Anti-Clockwise tour commenced – Alghero, Sardinia

Today we woke up to our own private campsite with seaviews 😎 However, we did have some howling winds to listen to all last night as the enormous low pressure system covering most of mainland Europe passes overhead. This morning though, we could see the very industrial Porto Torres, our entrance to Sardinia, silhouetted as the sun rose to the east, it definitely looked better from this distance.

Kevin had a lovely walk along the beach by the saline pools with the girls (though forgot to take his phone for photos). Meanwhile, I did some yoga by the van as we had the place to ourselves of three parking areas reserved for motorhomes. Sadly there are a few reports of van break-ins within the last couple of weeks here in the northwest. All appear to opportunistic whilst the van was empty during the day so it worked better to plan to have someone with the van.

Kevin is currently reading the 5th volume of Churchill’s war diaries, which by coincidence recently covered the invasion of Sardinia. Visible on the ridge behind us are 16 pillboxes guarding the shore. It is amazing how these remnants remain even now and show us how difficult a task that invasion must have been.

After a leisurely breakfast we decided to take a tour of the peninsular to north. We visited La Pelosa beach first, a famously photogenic spot. The benefit of visiting this time of year was we could park up right in front and have the place almost to ourselves. However, we did not quite get the beautiful turquoise waters of this spot in the summer and all the restaurants and bars here were closed. The Isola Piana islet north of here creates almost a lagoon with the mainland Sardinian coast with a stone watch tower guarding the shallow channel.

We retraced back down the peninsula back to Stintinto, we had missed a sign post to a “panoramico” viewpoint on the way out and we are suckers for those. So we ended up driving into central Stintinto along the coast. It was quite a tight road as they had made it one way and taken a whole lane for cyclists and walkers with immaculate red tarmac and yellow rubber studs down the middle of the road. There was one exciting point about 1 mile in when we were warned about a 2m width restriction ahead for the first time ahead (we are more than 2m wide) with no option to turn and a long way to reverse. However we carried on and it did not seem to materialise. The town was small and pretty, built around a central marina. There was a fabulous mural on one wall which Italy seems to be becoming famous on social media for.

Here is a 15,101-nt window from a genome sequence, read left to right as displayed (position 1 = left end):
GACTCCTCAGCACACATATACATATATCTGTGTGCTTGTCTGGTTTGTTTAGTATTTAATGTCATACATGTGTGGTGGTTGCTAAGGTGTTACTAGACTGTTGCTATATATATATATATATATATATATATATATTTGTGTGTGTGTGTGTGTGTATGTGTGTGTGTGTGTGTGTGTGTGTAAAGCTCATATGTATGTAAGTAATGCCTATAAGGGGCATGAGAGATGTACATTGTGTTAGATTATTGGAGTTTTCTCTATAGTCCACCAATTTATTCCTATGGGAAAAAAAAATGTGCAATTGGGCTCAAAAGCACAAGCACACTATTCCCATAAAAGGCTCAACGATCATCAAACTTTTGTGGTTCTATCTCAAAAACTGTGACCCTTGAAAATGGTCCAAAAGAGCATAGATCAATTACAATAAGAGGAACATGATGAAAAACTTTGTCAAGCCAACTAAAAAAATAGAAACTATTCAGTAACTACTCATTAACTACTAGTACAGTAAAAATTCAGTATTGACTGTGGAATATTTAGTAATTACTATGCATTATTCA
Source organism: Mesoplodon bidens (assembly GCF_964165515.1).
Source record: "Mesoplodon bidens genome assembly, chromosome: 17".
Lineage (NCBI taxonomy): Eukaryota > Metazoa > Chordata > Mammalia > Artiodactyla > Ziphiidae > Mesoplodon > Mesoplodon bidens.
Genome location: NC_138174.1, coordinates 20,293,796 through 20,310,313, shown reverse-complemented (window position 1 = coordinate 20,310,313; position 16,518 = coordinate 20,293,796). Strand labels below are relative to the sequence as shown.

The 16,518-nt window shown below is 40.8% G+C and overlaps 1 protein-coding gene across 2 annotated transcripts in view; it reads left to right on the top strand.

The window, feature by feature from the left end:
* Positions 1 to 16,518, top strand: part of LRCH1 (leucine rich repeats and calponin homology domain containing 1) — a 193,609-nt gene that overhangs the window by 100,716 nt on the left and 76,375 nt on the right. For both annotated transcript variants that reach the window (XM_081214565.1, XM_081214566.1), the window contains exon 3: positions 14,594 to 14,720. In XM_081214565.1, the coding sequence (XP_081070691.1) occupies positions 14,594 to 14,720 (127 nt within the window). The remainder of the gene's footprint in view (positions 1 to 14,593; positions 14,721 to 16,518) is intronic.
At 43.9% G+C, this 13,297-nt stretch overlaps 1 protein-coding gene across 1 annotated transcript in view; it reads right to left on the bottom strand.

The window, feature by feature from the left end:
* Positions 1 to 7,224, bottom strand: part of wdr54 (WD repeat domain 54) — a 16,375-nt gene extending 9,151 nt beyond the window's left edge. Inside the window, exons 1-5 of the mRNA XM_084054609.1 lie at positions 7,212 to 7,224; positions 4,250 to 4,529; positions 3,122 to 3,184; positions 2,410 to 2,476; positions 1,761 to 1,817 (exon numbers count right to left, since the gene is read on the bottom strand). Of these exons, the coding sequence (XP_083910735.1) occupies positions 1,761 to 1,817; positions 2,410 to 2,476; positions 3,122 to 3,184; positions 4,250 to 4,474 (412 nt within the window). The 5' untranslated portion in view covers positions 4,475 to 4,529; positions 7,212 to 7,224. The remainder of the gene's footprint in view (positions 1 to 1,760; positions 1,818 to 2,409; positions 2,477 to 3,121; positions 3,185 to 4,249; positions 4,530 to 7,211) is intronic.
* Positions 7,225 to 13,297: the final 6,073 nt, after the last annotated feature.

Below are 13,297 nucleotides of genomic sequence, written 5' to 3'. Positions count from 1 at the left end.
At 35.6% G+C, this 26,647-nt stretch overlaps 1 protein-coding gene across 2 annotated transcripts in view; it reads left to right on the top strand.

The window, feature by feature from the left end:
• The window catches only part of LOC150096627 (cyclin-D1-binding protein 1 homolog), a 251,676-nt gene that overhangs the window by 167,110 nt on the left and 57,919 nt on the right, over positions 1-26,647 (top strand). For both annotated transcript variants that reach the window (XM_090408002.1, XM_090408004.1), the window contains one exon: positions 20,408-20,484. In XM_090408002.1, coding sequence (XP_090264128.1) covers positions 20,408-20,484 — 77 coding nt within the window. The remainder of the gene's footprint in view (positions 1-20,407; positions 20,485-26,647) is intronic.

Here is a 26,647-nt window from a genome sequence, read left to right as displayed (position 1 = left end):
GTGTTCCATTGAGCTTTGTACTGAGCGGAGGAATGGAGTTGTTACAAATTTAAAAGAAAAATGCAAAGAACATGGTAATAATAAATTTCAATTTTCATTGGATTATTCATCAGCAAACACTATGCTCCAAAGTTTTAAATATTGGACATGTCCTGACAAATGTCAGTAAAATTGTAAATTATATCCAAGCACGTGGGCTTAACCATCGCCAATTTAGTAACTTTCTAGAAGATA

We then struck out for Alghero, we remarked on the way how rural, green and low-rise Sardinia has been so far with quiet roads and a relaxed vibe. Apart from Porto Torres where they appear to have put all the ugly industry together, our first impressions are good. This maybe because we are here out of season!

Sardinian Traffic, following the olives

We watched Stanley Tucci’s Searching for Italy last night, Season 2, Sardinia episode (after another good tip from Claire – thank you 😘). Alghero is famous for lobster, apparently it is due to the salinity of the local waters and the red coral found there that cleanses the water. We would have called what they were catching crayfish in the UK, but they are now pretty rare there, so actually it is even more of a treat. The restaurant that Stanley visited is sadly closed at the moment, but we are intending to go on a search in the old town tonight, hopefully it is still season for lobster here. If not, it still looks like there is some fabulous seafood to be had.

We did also go in search of panada pies from the Discovering Italy programme at Al Forno. Panada pies originates from a Catalan version empanadas, said to attest to the original Spanish settlers of this town, referred to as Little Barcelona. However, we arrived just as they closed for lunch though and they had sold out. However, upon reflection pork pies is not really what we came to Italy for.

Shop located but no pies!

We settled instead for the best panini I have ever had from a snack bar nearby, I cannot stand the cardboard UK versions. Since then the rain has been hammering down, as forecasted. We did get to watch a fantastic starling murmuration over the town though as it got dark.

We may have to don raincoats and umbrellas to brave the elements for our lobster tonight. Thankfully the forecast is looking much better for Thursday.

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